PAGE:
Preemption -- 2016

Alliance of Automobile Manufacturers, Inc. v. Currey   (U.S. Supreme Court)

Prohibition on recovering state-imposed dealer costs

The NAM submitted an amicus brief November 9, 2015, urging the U.S. Supreme Court to reverse the Second Circuit’s affirmation of the dismissal of claims against Connecticut’s protectionist automobile dealer state legislation. The issue is whether Connecticut’s prohibition on manufacturers from raising prices in Connecticut to account for added costs imposed by the state violates the dormant Commerce Clause. Laws such as Connecticut’s warranty reimbursement mandate and cost recovery ban impose artificially high costs on out-of-state manufacturers and consumers, solely for the benefit of in-state dealers, and bar recovery of those costs in the state that imposed them. This case presented an opportunity for the Supreme Court to ensure that state statutes burdening interstate commerce are meaningfully reviewed to assess the merits of alleged public benefits against the harms of economic restrictions. Unfortunately, the Supreme Court declined to hear the case on 3/7/16, and great concerns remain regarding the unprecedented intrusion of protectionist state legislation into the private contractual relationships between motor vehicle manufacturers and their dealers.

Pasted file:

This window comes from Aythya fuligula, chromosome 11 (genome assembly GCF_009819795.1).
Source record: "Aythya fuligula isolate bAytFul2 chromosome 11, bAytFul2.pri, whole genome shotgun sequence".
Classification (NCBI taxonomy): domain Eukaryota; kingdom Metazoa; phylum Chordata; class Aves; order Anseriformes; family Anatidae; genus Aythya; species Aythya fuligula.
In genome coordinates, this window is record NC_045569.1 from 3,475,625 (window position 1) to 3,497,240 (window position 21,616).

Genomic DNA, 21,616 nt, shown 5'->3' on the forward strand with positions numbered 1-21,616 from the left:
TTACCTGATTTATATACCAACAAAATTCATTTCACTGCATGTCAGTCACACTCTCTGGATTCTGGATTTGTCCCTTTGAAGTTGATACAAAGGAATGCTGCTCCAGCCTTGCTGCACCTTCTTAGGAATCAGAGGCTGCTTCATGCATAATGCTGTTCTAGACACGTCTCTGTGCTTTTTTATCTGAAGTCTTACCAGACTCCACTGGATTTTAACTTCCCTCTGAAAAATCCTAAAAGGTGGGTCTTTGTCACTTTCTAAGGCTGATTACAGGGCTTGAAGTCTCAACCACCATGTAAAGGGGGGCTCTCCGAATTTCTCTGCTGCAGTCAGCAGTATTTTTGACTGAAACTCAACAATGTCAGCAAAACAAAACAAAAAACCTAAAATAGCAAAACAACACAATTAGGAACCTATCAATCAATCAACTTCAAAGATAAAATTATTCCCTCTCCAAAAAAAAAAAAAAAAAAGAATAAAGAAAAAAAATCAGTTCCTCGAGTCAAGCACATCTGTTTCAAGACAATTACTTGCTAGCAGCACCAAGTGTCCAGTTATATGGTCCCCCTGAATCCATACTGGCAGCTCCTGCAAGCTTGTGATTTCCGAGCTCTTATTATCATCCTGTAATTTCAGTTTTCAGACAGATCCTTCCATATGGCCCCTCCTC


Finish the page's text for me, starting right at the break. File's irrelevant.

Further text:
Because the auto industry comprises a large segment of American manufacturing, there is a looming threat of parallel state protectionism in other industries. Such measures are anticompetitive, inconsistent with innovation and advancement, and harmful to consumers.

Related Documents:
NAM brief  (November 9, 2015)


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